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CDPR Sued For Securities Violations

shawnhcorey

Explorer
I feel that we are speaking past each other when it comes to language.

Well yes. I said as much in my first post: I do not understand how the word systemic is used in this context.

To me, systemic means behaviour of the system as opposed to behaviour within the system. Businesses failing is behaviour within the system. Entire line of businesses failing is also behaviour within the system. Neither is caused by the system itself. The system makes them possible but not inevitable.
 

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dragoner

Dying in Chargen
Not likely. Shareholders take a bath in liquidation. They are the last to get paid.
They will never get paid. Then again, if management is the major shareholder, declaring bankruptcy is the right thing to do so that they can retain profits; otherwise they would have to pay share value out of their own pockets. With a loss, it's a tax write off, and reduced taxes on the profits vs capital gains.
 

Sock Puppet

Villager
Nuisance lawsuit by ambulance chasers on behalf of whiners.

Cyberpunk may have sold badly on original version last-gen consoles, but it runs fine enough on the pro consoles and current-gen consoles. And on PC it's one of the best selling games of 2020 despite being out for less than a month:


It's already turned a profit. The investors will get paid. They're not going to bite.
Most shareholders will play the longgame and wait for the stock to rise back up. Spending money on lawyers is a waste. The price of the stock dropped, but it was lower back on March 20th and is higher than when it went public last November. When the DLC is released and people actually playing the game dominate the conversation, stock will rise again. Ditto when versions for current gen consoles are released. And paid DLC paired with a GOTY edition.
 

doctorbadwolf

Heretic of The Seventh Circle
Corporations are not evil; they are, however, amoral. The best you can hope for is a corporation to act out of enlightened self-interest.
"Amoral" is a euphemism for moral apathy, when speaking of sapient people, whether individually or in groups. Moral apathy that leads to harm is willful harm. Willful harm as a continuing pattern is evil.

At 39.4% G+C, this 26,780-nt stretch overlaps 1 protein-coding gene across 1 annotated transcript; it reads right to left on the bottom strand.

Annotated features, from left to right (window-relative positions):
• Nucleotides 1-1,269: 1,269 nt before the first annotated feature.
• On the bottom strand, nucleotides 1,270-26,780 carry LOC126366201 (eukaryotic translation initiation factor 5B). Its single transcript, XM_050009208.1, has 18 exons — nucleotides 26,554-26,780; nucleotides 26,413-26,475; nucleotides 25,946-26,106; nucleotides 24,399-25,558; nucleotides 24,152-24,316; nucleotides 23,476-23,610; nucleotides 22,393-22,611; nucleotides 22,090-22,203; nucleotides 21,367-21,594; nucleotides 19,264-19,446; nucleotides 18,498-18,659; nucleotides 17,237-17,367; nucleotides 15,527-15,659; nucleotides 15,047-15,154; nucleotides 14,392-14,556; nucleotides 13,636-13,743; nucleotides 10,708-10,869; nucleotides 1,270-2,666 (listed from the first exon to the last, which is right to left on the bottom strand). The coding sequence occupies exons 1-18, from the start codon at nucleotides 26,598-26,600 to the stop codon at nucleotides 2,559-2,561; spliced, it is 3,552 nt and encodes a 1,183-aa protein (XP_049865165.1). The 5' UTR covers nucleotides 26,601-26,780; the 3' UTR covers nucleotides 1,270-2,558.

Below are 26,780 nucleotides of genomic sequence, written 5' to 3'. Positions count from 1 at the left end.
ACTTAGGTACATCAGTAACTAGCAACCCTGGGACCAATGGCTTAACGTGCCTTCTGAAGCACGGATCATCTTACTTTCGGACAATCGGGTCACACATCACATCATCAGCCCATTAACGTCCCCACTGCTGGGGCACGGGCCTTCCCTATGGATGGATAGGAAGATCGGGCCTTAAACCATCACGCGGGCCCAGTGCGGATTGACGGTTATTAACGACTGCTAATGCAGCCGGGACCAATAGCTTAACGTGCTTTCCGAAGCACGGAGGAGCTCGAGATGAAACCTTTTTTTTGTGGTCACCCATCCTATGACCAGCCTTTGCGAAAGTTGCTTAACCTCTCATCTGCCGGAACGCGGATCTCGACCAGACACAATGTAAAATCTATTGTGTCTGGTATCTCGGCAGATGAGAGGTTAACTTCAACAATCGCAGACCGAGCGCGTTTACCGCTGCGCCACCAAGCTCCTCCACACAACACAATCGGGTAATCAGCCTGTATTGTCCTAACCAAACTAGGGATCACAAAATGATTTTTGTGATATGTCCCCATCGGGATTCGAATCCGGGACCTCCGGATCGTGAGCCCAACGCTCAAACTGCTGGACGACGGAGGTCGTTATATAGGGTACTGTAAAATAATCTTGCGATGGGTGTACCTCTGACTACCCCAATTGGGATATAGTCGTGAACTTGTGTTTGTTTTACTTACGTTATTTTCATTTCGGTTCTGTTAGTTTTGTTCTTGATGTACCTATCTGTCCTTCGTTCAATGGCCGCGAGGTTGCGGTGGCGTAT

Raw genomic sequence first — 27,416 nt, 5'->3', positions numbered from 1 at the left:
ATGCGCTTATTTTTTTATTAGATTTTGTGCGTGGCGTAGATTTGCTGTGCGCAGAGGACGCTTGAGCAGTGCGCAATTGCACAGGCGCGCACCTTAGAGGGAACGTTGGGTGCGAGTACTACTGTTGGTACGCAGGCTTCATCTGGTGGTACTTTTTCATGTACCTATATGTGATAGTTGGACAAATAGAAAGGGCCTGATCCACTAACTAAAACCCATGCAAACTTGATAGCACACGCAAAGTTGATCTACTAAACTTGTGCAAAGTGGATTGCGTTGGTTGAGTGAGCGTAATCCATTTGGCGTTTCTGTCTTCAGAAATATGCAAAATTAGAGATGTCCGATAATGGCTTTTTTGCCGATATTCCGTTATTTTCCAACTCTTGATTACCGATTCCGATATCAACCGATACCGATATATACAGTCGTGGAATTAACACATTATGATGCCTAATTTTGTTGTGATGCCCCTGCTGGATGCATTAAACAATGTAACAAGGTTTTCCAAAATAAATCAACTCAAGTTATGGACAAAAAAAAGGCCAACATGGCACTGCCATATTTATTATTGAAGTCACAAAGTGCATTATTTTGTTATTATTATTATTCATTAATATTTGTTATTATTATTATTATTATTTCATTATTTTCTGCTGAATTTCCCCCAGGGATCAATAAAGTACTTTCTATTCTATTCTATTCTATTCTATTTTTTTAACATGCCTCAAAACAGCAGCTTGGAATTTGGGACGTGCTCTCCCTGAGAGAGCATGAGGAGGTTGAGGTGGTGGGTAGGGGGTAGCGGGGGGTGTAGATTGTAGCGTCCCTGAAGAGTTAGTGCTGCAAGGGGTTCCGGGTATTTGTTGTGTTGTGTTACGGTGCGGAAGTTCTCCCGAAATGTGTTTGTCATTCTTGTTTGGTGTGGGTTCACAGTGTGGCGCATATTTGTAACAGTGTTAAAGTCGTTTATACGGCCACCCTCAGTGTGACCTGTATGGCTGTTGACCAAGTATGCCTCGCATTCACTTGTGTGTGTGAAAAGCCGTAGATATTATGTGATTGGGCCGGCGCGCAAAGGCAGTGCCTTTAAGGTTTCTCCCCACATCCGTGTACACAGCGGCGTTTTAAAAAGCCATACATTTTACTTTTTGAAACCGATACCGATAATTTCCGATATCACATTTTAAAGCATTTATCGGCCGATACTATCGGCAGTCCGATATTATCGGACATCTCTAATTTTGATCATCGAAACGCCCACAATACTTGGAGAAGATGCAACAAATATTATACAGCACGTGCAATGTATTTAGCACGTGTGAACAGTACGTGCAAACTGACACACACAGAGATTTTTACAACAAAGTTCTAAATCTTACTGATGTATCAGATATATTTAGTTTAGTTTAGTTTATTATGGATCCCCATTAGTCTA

Not all corporations are evil, but the "amoral" argument is just a lame excuse invented by people who didn't want you to hold them accountable for harm generated by their decisions.
 

Umbran

Mod Squad
Staff member
Moral apathy that leads to harm is willful harm.

Eh. That one is stretched a bit thin. "I don't care, and thus didn't pay attention, and someone got hurt." is not really the same as, "I wanted to hurt you, and did so."

Moral apathy does not absolve you from responsibility for the consequences of your actions, if that's what you are looking for - moral apathy explains a result, it does not excuse that result.
 



Ryujin

Adventurer
They will never get paid. Then again, if management is the major shareholder, declaring bankruptcy is the right thing to do so that they can retain profits; otherwise they would have to pay share value out of their own pockets. With a loss, it's a tax write off, and reduced taxes on the profits vs capital gains.
Not never, but you're right that they hardly ever get anything. Secured creditors (banks and other lending institutions) are the first at the trough. They get paid in order of signing. Then come unsecured creditors (suppliers, customers, employees). After that come the shareholders. In my experience the secured creditors do generally drink the trough dry, with even some of them getting nothing.

I worked for a computer manufacturer that went bankrupt. One day we were all told to put down what we were doing and go to the front office, because the place was closing. It was payday. In going through the bankruptcy hearings I learnt that the owner/president of the company had put up the first $2.5M to launch the company from personal funds and had registered as a secured creditor. He was the only one who got all of his money back out of the bankruptcy.